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Calls for better management of Clywedog water releases

Created on 25/02/2020 @ 10:18
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More water needs to be released from Glyn Clywedog at times of dry weather to lessen the impact of flooding in the Severn Valley at times of heavy rain and storms, Montgomeryshire AM, Russell George has demanded.

Landowners in the Severn Valley have been hard hit yet again, along with motorists and businesses in and around Newtown and the lower parts of the Severn Valley over the past two weeks as a result of flooding.

Discussions have been going on with water companies and Natural Resources Wales about releasing more water from Clywedog and Lake Vyrnwy when it's dry.

This would mean more water can be retains when heavy rain occurs.

Llyn Clywedog was built in the 1960s to tackle river levels along the River Severn, whereas Lake Vyrnwy, which feeds into the Severn north of Welshpool, was built to supply water to Liverpool.

Mr George has reiterated his concerns and has called on the Welsh Government, Natural Resources Wales, the Environment Agency and Hafren Dyfrdwy to put in place measures which will better manage both reservoirs.
Mr George said: “The recent appalling weather conditions have once again exposed the failure in operational arrangements and flood risk management at Clywedog and Lake Vyrnwy which has resulted in both reservoirs overflowing, the consequence of which has been downstream flooding in both areas. 
“The fact that we see continuous overflowing over the top of each reservoirs, demonstrates the lack of control of water discharge.
"Over a number of years, I have spoken of the necessity of a long term solution to resolve the flooding issues which causes so much frustration and consternation for local residents and farmers, but the recent storms have  again demonstrated that not enough has been done to improve the flood risk management arrangements in spite of earlier commitments to discuss the section 20 operating agreement that is currently in place, to provide greater flood attenuation.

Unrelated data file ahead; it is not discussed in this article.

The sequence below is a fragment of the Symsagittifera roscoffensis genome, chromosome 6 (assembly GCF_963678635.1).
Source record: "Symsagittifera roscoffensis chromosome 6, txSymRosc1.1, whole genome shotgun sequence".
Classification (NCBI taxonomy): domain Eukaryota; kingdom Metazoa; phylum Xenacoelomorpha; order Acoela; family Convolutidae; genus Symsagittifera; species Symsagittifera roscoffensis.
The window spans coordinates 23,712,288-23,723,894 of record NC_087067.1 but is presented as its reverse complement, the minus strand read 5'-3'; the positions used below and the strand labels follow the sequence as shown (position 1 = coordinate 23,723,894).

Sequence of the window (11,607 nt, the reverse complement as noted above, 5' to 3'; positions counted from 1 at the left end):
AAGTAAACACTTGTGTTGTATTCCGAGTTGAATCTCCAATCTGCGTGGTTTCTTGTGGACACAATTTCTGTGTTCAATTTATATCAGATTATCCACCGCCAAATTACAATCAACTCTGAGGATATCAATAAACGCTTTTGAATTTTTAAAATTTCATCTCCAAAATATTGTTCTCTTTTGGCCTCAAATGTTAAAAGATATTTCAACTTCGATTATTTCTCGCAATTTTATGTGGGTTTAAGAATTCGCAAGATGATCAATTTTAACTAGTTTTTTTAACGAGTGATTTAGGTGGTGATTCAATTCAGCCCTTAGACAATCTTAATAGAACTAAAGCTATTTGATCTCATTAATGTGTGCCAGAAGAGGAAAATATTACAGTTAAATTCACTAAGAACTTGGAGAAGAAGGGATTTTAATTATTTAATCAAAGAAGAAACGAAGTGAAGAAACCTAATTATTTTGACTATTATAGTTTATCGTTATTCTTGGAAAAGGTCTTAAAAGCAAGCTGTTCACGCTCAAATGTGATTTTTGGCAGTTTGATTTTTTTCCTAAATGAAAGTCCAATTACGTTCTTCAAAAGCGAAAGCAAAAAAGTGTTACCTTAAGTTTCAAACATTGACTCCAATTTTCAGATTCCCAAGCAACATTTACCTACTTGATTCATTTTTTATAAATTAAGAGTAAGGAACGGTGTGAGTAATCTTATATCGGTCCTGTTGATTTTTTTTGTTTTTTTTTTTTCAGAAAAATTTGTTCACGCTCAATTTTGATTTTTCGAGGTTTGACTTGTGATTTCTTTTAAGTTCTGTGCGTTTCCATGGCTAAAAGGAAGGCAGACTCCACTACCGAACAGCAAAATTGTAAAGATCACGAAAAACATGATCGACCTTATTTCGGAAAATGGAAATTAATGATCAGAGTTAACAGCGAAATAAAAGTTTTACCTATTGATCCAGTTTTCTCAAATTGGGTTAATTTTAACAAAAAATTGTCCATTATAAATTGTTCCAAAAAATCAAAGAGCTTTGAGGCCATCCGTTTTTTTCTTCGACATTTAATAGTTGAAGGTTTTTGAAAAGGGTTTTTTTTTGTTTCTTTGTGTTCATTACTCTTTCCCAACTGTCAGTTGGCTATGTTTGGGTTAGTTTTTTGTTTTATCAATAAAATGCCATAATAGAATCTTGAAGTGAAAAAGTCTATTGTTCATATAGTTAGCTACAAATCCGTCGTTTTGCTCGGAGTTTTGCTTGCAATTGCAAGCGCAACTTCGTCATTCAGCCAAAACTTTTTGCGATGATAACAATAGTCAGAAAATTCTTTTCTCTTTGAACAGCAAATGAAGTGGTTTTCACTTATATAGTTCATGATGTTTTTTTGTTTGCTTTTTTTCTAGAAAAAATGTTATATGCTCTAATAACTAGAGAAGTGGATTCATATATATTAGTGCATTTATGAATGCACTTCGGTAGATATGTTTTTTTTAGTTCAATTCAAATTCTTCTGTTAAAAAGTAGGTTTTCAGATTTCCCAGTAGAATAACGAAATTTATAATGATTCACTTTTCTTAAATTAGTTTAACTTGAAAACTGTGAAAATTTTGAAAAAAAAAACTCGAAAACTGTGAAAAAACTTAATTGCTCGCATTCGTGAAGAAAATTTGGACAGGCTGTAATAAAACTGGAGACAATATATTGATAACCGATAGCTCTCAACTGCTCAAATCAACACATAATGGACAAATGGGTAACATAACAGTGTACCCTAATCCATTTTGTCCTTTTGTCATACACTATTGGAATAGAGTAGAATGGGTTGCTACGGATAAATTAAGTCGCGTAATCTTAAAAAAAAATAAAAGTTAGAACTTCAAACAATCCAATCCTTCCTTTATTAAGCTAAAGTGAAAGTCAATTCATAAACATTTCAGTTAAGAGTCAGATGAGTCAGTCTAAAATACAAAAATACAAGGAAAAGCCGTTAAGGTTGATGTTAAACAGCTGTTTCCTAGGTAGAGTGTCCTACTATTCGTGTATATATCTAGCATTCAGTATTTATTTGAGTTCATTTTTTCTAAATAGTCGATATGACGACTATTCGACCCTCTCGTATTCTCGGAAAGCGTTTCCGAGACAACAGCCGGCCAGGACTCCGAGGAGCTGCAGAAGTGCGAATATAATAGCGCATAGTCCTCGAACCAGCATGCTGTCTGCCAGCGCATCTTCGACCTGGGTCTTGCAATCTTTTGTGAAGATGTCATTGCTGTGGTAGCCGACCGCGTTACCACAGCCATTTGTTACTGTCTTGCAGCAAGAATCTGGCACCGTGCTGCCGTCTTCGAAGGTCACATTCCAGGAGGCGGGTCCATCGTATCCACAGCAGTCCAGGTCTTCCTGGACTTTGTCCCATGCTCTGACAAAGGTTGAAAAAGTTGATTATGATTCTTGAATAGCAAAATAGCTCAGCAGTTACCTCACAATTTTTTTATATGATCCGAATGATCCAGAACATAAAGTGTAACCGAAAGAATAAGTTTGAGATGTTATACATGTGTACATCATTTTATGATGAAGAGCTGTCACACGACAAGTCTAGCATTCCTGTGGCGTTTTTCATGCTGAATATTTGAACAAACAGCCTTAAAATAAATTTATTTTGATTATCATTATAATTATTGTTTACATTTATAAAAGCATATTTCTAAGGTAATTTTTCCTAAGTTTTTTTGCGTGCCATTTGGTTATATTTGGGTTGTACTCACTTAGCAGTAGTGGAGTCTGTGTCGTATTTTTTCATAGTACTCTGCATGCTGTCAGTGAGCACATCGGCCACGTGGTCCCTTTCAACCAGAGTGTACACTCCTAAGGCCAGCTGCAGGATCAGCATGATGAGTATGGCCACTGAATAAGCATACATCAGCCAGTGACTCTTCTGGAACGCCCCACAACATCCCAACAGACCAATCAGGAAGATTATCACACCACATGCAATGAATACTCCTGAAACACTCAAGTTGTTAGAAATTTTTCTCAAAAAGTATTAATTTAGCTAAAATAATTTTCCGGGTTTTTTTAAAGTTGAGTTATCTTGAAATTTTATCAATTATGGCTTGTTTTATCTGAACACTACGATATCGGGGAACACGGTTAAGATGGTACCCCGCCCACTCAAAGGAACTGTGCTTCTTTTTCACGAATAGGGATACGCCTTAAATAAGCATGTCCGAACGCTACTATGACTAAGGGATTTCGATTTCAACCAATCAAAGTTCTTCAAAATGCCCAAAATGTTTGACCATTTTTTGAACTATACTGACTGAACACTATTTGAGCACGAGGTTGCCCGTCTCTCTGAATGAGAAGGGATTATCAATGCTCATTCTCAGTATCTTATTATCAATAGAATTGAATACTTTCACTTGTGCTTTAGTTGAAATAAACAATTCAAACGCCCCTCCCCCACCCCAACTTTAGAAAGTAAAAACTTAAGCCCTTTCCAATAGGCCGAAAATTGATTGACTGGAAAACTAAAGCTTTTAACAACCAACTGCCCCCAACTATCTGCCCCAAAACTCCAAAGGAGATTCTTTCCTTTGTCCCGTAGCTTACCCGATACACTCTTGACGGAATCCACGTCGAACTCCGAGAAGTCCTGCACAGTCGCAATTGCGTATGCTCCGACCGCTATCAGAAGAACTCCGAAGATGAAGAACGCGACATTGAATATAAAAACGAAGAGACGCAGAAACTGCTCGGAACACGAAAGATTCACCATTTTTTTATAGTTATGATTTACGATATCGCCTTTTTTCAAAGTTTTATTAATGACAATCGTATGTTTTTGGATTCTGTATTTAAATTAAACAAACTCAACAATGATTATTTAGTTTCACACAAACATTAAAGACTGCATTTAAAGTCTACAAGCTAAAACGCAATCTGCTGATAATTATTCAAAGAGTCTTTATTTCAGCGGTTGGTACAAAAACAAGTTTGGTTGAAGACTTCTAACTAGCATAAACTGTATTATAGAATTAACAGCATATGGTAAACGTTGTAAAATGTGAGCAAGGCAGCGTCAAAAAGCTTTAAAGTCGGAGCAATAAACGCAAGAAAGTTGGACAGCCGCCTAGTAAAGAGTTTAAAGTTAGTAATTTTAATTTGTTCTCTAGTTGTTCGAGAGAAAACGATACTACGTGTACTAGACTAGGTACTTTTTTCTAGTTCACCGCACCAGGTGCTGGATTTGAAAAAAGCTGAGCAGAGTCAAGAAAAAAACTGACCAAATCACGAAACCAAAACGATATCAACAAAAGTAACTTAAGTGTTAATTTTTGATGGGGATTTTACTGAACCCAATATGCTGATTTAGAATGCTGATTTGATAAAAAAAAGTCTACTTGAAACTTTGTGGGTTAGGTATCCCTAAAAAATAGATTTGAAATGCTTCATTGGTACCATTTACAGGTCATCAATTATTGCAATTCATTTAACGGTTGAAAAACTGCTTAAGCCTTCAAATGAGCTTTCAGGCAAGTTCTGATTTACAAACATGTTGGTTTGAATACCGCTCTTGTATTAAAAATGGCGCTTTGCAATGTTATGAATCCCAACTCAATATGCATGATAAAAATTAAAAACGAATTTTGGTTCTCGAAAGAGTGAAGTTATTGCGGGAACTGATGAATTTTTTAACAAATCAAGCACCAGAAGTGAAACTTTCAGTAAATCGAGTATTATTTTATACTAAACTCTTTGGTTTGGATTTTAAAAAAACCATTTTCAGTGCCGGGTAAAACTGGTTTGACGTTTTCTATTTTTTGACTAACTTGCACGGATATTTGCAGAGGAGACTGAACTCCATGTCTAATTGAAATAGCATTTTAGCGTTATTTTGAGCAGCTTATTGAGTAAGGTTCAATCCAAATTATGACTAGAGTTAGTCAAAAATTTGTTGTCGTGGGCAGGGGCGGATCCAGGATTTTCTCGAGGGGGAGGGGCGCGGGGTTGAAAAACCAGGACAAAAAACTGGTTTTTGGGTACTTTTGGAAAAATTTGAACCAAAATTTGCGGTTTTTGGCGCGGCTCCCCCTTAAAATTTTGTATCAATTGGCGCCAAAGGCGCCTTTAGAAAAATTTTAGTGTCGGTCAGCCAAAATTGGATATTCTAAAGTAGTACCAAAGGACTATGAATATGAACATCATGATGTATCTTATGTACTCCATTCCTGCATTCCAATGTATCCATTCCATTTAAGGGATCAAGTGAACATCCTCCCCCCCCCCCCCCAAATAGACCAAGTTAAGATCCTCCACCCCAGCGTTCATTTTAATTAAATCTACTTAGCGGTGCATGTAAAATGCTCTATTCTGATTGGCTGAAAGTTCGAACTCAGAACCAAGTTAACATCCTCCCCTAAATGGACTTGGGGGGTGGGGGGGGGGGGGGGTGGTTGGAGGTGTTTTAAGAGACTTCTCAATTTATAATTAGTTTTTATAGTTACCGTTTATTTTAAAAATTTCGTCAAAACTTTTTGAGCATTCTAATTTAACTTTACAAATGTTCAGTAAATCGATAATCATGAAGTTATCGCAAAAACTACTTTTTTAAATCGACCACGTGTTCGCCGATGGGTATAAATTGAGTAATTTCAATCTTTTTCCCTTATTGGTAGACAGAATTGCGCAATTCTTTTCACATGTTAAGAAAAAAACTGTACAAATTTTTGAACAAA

“I am now reiterating my calls for all agencies involved to work together to expedite a review of the management of the reservoirs at the earliest possible opportunity to ensure that there is a greater drawdown of water during periods of dry weather and I also believe that when flooding occurs, compensation should be paid to landowners who are affected.
“I think we can accept that there is always going to be consequences of serious weather conditions, but our local reservoirs can be much better managed to reduce the effect of adverse weather conditions.

“I will continue to question the Welsh Government Minister for Environment & Rural Affairs and the other agencies involved until we see a long term solution to this issue which causes so much exasperation in the local community.”

Mr George is due to meet agency representatives again next month.


Photo: Flooding in the Severn Valley this week (©MyTown Media Ltd)



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